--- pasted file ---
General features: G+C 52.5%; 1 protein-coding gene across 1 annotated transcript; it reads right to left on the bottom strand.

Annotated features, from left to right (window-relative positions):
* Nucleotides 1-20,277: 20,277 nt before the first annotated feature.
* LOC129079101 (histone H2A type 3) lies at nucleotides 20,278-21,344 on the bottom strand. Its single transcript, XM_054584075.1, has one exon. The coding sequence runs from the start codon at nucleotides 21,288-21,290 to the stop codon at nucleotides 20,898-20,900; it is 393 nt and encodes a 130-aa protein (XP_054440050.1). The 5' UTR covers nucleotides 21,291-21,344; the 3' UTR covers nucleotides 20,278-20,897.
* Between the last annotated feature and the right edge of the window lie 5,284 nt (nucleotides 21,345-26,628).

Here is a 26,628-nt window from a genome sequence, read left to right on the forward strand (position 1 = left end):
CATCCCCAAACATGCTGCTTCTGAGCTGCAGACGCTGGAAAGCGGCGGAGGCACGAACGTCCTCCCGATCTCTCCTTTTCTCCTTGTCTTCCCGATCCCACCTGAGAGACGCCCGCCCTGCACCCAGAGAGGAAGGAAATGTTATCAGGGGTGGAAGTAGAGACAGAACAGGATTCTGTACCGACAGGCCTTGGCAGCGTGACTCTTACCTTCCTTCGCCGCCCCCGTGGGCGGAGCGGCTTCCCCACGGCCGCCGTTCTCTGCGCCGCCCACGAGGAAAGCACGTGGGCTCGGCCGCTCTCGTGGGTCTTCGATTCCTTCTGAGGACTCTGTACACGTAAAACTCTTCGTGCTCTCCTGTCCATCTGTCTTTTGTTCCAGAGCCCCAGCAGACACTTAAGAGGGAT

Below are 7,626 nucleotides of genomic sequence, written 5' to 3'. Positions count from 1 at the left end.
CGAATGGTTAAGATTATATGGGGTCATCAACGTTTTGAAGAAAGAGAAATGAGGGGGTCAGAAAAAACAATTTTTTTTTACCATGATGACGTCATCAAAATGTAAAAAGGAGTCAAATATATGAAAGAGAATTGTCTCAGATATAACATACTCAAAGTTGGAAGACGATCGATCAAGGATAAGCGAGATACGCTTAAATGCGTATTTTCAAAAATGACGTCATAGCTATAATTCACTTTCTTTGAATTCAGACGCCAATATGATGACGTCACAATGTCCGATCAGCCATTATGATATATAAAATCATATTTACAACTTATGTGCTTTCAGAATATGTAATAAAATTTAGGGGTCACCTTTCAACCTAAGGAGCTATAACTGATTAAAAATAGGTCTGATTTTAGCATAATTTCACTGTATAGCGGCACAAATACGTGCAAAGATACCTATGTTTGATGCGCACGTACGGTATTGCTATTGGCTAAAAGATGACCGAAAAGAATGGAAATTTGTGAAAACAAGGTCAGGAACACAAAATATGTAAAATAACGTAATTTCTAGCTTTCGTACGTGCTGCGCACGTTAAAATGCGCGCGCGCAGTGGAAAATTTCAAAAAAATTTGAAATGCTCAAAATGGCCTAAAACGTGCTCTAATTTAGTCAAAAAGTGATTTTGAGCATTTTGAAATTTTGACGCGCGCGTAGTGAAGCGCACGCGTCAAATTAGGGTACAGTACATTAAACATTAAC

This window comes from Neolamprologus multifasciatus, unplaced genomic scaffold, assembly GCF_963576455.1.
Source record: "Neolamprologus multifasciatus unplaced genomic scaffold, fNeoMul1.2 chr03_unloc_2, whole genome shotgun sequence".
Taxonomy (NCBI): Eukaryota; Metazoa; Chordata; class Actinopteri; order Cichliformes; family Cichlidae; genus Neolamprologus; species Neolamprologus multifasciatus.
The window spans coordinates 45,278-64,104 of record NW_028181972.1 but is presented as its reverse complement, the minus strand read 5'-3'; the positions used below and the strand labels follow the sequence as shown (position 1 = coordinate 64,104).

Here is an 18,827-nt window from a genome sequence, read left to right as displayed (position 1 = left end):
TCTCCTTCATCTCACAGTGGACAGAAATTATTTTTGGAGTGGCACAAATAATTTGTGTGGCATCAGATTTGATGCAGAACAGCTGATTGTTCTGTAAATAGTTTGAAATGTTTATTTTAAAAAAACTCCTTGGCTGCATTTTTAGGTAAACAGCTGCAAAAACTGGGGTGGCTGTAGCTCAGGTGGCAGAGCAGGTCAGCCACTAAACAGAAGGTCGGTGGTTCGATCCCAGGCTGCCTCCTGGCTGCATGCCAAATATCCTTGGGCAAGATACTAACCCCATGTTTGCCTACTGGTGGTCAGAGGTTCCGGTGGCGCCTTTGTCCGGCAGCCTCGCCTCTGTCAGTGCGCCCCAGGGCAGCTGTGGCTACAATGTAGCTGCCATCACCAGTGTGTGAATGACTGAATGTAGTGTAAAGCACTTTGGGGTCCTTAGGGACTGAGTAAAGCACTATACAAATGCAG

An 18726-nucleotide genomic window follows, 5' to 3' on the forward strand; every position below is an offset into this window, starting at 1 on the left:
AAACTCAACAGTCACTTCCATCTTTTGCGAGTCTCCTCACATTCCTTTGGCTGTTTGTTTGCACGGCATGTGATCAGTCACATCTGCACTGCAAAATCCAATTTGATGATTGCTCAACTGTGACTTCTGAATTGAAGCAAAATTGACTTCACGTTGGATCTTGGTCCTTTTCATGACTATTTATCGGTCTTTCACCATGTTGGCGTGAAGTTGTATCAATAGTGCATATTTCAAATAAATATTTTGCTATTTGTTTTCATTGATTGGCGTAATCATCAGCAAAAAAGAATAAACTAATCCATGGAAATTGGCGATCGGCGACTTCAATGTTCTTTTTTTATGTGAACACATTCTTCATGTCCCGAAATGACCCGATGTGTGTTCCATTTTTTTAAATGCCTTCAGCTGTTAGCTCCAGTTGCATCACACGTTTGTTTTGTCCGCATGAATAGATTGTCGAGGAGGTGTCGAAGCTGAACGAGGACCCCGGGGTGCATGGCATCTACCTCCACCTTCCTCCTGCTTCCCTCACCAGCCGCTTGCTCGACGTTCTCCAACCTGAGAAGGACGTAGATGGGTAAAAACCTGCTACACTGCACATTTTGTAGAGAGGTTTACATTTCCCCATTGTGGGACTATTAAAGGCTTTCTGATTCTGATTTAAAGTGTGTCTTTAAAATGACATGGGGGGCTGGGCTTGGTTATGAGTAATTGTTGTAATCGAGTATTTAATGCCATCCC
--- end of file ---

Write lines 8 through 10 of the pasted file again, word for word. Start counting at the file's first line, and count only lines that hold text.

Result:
Below are 7,626 nucleotides of genomic sequence, written 5' to 3'. Positions count from 1 at the left end.
CGAATGGTTAAGATTATATGGGGTCATCAACGTTTTGAAGAAAGAGAAATGAGGGGGTCAGAAAAAACAATTTTTTTTTACCATGATGACGTCATCAAAATGTAAAAAGGAGTCAAATATATGAAAGAGAATTGTCTCAGATATAACATACTCAAAGTTGGAAGACGATCGATCAAGGATAAGCGAGATACGCTTAAATGCGTATTTTCAAAAATGACGTCATAGCTATAATTCACTTTCTTTGAATTCAGACGCCAATATGATGACGTCACAATGTCCGATCAGCCATTATGATATATAAAATCATATTTACAACTTATGTGCTTTCAGAATATGTAATAAAATTTAGGGGTCACCTTTCAACCTAAGGAGCTATAACTGATTAAAAATAGGTCTGATTTTAGCATAATTTCACTGTATAGCGGCACAAATACGTGCAAAGATACCTATGTTTGATGCGCACGTACGGTATTGCTATTGGCTAAAAGATGACCGAAAAGAATGGAAATTTGTGAAAACAAGGTCAGGAACACAAAATATGTAAAATAACGTAATTTCTAGCTTTCGTACGTGCTGCGCACGTTAAAATGCGCGCGCGCAGTGGAAAATTTCAAAAAAATTTGAAATGCTCAAAATGGCCTAAAACGTGCTCTAATTTAGTCAAAAAGTGATTTTGAGCATTTTGAAATTTTGACGCGCGCGTAGTGAAGCGCACGCGTCAAATTAGGGTACAGTACATTAAACATTAAC

This window comes from Neolamprologus multifasciatus, unplaced genomic scaffold, assembly GCF_963576455.1.